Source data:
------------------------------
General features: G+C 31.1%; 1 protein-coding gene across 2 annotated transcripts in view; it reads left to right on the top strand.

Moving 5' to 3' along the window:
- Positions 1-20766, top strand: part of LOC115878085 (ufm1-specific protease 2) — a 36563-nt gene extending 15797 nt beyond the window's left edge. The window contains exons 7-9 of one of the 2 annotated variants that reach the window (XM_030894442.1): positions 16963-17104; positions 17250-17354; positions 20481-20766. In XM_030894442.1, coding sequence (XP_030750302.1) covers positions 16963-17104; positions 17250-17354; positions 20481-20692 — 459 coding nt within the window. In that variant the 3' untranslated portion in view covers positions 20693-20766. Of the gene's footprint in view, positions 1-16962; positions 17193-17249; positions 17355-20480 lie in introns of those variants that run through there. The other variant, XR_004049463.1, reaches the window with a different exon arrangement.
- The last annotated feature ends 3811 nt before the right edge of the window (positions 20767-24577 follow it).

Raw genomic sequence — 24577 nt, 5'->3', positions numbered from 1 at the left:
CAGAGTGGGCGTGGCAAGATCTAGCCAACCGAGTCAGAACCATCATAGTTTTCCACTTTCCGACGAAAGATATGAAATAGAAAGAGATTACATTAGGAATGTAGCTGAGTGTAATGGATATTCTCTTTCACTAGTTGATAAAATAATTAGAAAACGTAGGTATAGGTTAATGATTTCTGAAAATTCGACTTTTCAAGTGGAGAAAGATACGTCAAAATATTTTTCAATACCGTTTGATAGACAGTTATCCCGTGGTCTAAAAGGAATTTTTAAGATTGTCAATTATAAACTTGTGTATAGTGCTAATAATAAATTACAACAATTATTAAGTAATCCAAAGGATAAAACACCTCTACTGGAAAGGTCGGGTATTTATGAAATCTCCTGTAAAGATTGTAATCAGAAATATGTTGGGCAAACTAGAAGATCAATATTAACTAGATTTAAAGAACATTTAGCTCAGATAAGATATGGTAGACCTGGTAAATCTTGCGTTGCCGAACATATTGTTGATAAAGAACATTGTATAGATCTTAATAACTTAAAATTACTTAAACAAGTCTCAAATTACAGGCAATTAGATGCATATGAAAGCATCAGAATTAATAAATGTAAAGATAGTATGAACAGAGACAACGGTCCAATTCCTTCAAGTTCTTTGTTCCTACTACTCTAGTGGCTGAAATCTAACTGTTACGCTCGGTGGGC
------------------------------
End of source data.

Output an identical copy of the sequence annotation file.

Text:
General features: G+C 31.1%; 1 protein-coding gene across 2 annotated transcripts in view; it reads left to right on the top strand.

Moving 5' to 3' along the window:
- Positions 1-20766, top strand: part of LOC115878085 (ufm1-specific protease 2) — a 36563-nt gene extending 15797 nt beyond the window's left edge. The window contains exons 7-9 of one of the 2 annotated variants that reach the window (XM_030894442.1): positions 16963-17104; positions 17250-17354; positions 20481-20766. In XM_030894442.1, coding sequence (XP_030750302.1) covers positions 16963-17104; positions 17250-17354; positions 20481-20692 — 459 coding nt within the window. In that variant the 3' untranslated portion in view covers positions 20693-20766. Of the gene's footprint in view, positions 1-16962; positions 17193-17249; positions 17355-20480 lie in introns of those variants that run through there. The other variant, XR_004049463.1, reaches the window with a different exon arrangement.
- The last annotated feature ends 3811 nt before the right edge of the window (positions 20767-24577 follow it).

Raw genomic sequence — 24577 nt, 5'->3', positions numbered from 1 at the left:
CAGAGTGGGCGTGGCAAGATCTAGCCAACCGAGTCAGAACCATCATAGTTTTCCACTTTCCGACGAAAGATATGAAATAGAAAGAGATTACATTAGGAATGTAGCTGAGTGTAATGGATATTCTCTTTCACTAGTTGATAAAATAATTAGAAAACGTAGGTATAGGTTAATGATTTCTGAAAATTCGACTTTTCAAGTGGAGAAAGATACGTCAAAATATTTTTCAATACCGTTTGATAGACAGTTATCCCGTGGTCTAAAAGGAATTTTTAAGATTGTCAATTATAAACTTGTGTATAGTGCTAATAATAAATTACAACAATTATTAAGTAATCCAAAGGATAAAACACCTCTACTGGAAAGGTCGGGTATTTATGAAATCTCCTGTAAAGATTGTAATCAGAAATATGTTGGGCAAACTAGAAGATCAATATTAACTAGATTTAAAGAACATTTAGCTCAGATAAGATATGGTAGACCTGGTAAATCTTGCGTTGCCGAACATATTGTTGATAAAGAACATTGTATAGATCTTAATAACTTAAAATTACTTAAACAAGTCTCAAATTACAGGCAATTAGATGCATATGAAAGCATCAGAATTAATAAATGTAAAGATAGTATGAACAGAGACAACGGTCCAATTCCTTCAAGTTCTTTGTTCCTACTACTCTAGTGGCTGAAATCTAACTGTTACGCTCGGTGGGC